Some investors have the mis-conception that because a manager cannot make active investment decisions in passive strategies, ESG factors cannot be integrated in passive investments as this may cause performance to deviate from the benchmarks. This mis-conception stems mostly from the use of negative screened strategies and even though screening is still the most common approach globally to the incorporation of ESG factors into externally managed passive portfolios, new data sources and techniques means that other ESG strategies are increasingly adopted including:
- Active ownership: As with active investors, passive investors can at a minimum use their voting rights (if they hold equity) and engage with investee companies on ESG issues either individually and/or collaboratively, with the objective to encourage better practices or disclosure or to improve ESG risk management. This may involve ensuring that the passive manager has robust share voting guidelines and engagement policies (e.g. HESTA, Australia) and/or appointing a specialist engagement and overlay provider (e.g. National Pensions Reserve Fund of Ireland). An issue to be aware of that may impact proxy voting in passive strategies in particular is stock lending, which tends to represent a larger proportion of the overall income on passive funds when compared with active funds. The potential implication of this is that passive managers may be incentivised not to recall stock to vote at AGMs. Guidelines are available from PRI and the International Corporate Governance Network.
- Integration / Enhanced passive management. Investors can increasingly take advantage of a variety of ESG-screened investment indices offered by major index providers such as FTSE, Dow Jones, MSCI and national stock exchanges such as the JSE. These approaches use ESG scores to tilt (over- and underweight) portfolio constituents relative to a benchmark and then use optimisation methods to ensure the portfolio tracks the underlying benchmark (i.e. to reduce tracking error).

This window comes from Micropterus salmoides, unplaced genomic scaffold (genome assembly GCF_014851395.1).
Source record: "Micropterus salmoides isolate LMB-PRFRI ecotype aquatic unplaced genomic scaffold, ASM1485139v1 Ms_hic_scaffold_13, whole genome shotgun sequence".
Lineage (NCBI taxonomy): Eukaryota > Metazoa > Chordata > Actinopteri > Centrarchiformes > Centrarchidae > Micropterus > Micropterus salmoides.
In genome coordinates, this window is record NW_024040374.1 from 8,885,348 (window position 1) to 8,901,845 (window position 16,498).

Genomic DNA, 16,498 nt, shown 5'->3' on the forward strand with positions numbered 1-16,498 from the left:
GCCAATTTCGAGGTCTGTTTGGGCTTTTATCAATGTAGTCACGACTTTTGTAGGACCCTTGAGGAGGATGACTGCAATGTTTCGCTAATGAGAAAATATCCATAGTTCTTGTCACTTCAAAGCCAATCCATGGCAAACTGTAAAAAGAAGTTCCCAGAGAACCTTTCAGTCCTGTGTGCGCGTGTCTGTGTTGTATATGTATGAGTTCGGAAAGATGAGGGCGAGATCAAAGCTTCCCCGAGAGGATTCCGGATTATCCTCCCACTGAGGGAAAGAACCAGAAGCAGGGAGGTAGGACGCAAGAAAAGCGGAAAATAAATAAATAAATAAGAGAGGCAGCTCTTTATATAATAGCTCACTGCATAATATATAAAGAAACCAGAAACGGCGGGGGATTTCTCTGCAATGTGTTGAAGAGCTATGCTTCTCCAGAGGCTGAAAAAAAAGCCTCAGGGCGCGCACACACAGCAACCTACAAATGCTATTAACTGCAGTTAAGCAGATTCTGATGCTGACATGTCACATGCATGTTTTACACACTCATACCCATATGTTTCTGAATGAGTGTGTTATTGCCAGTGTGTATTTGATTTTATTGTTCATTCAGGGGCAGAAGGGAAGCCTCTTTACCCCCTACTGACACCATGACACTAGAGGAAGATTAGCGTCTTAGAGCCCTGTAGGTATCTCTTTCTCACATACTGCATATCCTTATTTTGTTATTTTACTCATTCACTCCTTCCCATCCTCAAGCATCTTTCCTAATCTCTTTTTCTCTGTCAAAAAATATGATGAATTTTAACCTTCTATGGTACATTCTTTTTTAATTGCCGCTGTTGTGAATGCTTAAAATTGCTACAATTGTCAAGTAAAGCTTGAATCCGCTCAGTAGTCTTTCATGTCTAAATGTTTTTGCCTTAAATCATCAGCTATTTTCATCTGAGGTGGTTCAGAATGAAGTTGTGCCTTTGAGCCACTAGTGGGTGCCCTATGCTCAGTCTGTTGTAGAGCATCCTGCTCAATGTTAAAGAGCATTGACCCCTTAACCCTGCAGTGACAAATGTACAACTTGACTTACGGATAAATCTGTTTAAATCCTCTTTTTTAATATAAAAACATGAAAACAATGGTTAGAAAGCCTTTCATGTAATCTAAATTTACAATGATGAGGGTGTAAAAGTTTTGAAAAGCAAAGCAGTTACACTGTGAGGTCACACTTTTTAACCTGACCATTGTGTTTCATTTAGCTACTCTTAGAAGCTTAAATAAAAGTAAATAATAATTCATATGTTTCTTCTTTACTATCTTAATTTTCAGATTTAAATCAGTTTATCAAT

- Thematic investing: Applying the thematic approach to passive investments is intended to capture long-term opportunities from structural trends such as environmental change, demographic shifts or technological advances. Companies from the parent index or universe with high exposure to a specific trend or activity are incorporated into the thematic index. Examples of themes include water (for example, the S&P Global Water Index). These indexes are then used to develop various passive financial products, often structured as ETFs, for retail or institutional clients.
When selecting fund managers, pension funds should pay attention to the methodology, rules and accuracy of chosen screens. If there is no off-the-shelf responsible investment index that matches the pension fund’s policies and strategies, it is possible to create custom benchmarks to incorporate their specific ESG criteria. Have the conversation with your passive strategy provider and ask them to come up with viable solutions.
Breakdown of types of ESG techniques applied to passive strategies.
Source: Results of the 2019 PRI Reporting and Assessment Framework. (Note: Respondents could only select one option).